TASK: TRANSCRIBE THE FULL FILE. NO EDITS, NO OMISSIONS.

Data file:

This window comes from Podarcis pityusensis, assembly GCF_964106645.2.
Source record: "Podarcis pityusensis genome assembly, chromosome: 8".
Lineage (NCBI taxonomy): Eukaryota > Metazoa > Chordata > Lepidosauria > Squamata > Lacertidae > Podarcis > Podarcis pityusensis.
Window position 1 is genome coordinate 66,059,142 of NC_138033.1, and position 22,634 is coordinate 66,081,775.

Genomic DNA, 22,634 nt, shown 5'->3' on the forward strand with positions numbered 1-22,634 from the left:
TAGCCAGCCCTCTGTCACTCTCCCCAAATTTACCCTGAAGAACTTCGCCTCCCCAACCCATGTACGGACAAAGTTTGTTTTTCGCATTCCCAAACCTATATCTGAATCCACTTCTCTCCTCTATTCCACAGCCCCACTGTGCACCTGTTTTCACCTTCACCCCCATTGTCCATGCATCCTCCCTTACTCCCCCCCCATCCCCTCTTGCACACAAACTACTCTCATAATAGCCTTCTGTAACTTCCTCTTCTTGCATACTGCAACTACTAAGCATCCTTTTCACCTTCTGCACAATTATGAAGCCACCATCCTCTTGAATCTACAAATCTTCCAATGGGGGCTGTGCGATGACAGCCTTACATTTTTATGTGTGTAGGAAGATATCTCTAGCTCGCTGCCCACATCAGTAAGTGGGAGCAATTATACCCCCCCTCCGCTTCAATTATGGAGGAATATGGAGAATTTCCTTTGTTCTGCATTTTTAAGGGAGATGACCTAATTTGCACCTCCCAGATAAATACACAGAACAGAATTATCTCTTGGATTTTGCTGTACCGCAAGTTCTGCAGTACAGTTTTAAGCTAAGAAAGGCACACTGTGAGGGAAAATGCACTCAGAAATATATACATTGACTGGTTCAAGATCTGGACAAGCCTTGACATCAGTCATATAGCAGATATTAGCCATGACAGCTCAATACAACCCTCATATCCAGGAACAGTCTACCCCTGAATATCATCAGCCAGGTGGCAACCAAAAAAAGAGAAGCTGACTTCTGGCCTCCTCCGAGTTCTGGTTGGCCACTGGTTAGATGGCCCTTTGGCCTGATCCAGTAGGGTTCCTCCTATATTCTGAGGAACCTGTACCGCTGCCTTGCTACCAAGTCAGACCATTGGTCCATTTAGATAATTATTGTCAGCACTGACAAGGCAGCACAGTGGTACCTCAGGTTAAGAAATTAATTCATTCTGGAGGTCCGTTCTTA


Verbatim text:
This window comes from Podarcis pityusensis, assembly GCF_964106645.2.
Source record: "Podarcis pityusensis genome assembly, chromosome: 8".
Lineage (NCBI taxonomy): Eukaryota > Metazoa > Chordata > Lepidosauria > Squamata > Lacertidae > Podarcis > Podarcis pityusensis.
Window position 1 is genome coordinate 66,059,142 of NC_138033.1, and position 22,634 is coordinate 66,081,775.

Genomic DNA, 22,634 nt, shown 5'->3' on the forward strand with positions numbered 1-22,634 from the left:
TAGCCAGCCCTCTGTCACTCTCCCCAAATTTACCCTGAAGAACTTCGCCTCCCCAACCCATGTACGGACAAAGTTTGTTTTTCGCATTCCCAAACCTATATCTGAATCCACTTCTCTCCTCTATTCCACAGCCCCACTGTGCACCTGTTTTCACCTTCACCCCCATTGTCCATGCATCCTCCCTTACTCCCCCCCCATCCCCTCTTGCACACAAACTACTCTCATAATAGCCTTCTGTAACTTCCTCTTCTTGCATACTGCAACTACTAAGCATCCTTTTCACCTTCTGCACAATTATGAAGCCACCATCCTCTTGAATCTACAAATCTTCCAATGGGGGCTGTGCGATGACAGCCTTACATTTTTATGTGTGTAGGAAGATATCTCTAGCTCGCTGCCCACATCAGTAAGTGGGAGCAATTATACCCCCCCTCCGCTTCAATTATGGAGGAATATGGAGAATTTCCTTTGTTCTGCATTTTTAAGGGAGATGACCTAATTTGCACCTCCCAGATAAATACACAGAACAGAATTATCTCTTGGATTTTGCTGTACCGCAAGTTCTGCAGTACAGTTTTAAGCTAAGAAAGGCACACTGTGAGGGAAAATGCACTCAGAAATATATACATTGACTGGTTCAAGATCTGGACAAGCCTTGACATCAGTCATATAGCAGATATTAGCCATGACAGCTCAATACAACCCTCATATCCAGGAACAGTCTACCCCTGAATATCATCAGCCAGGTGGCAACCAAAAAAAGAGAAGCTGACTTCTGGCCTCCTCCGAGTTCTGGTTGGCCACTGGTTAGATGGCCCTTTGGCCTGATCCAGTAGGGTTCCTCCTATATTCTGAGGAACCTGTACCGCTGCCTTGCTACCAAGTCAGACCATTGGTCCATTTAGATAATTATTGTCAGCACTGACAAGGCAGCACAGTGGTACCTCAGGTTAAGAAATTAATTCATTCTGGAGGTCCGTTCTTA